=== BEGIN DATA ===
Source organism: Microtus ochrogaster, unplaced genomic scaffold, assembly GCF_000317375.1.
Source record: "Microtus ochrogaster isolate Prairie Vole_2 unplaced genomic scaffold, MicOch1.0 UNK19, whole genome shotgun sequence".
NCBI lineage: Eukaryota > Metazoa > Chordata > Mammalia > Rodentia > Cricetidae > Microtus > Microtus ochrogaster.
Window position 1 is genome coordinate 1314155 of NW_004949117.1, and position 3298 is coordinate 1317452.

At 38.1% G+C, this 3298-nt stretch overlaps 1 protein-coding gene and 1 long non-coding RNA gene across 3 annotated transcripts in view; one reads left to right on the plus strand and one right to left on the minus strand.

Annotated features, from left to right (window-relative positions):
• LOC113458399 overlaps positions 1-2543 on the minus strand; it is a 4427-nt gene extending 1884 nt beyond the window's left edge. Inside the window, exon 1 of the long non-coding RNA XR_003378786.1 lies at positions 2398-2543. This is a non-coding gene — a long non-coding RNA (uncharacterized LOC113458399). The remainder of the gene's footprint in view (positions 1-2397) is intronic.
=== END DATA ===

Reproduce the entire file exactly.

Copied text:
Source organism: Microtus ochrogaster, unplaced genomic scaffold, assembly GCF_000317375.1.
Source record: "Microtus ochrogaster isolate Prairie Vole_2 unplaced genomic scaffold, MicOch1.0 UNK19, whole genome shotgun sequence".
NCBI lineage: Eukaryota > Metazoa > Chordata > Mammalia > Rodentia > Cricetidae > Microtus > Microtus ochrogaster.
Window position 1 is genome coordinate 1314155 of NW_004949117.1, and position 3298 is coordinate 1317452.

At 38.1% G+C, this 3298-nt stretch overlaps 1 protein-coding gene and 1 long non-coding RNA gene across 3 annotated transcripts in view; one reads left to right on the plus strand and one right to left on the minus strand.

Annotated features, from left to right (window-relative positions):
• LOC113458399 overlaps positions 1-2543 on the minus strand; it is a 4427-nt gene extending 1884 nt beyond the window's left edge. Inside the window, exon 1 of the long non-coding RNA XR_003378786.1 lies at positions 2398-2543. This is a non-coding gene — a long non-coding RNA (uncharacterized LOC113458399). The remainder of the gene's footprint in view (positions 1-2397) is intronic.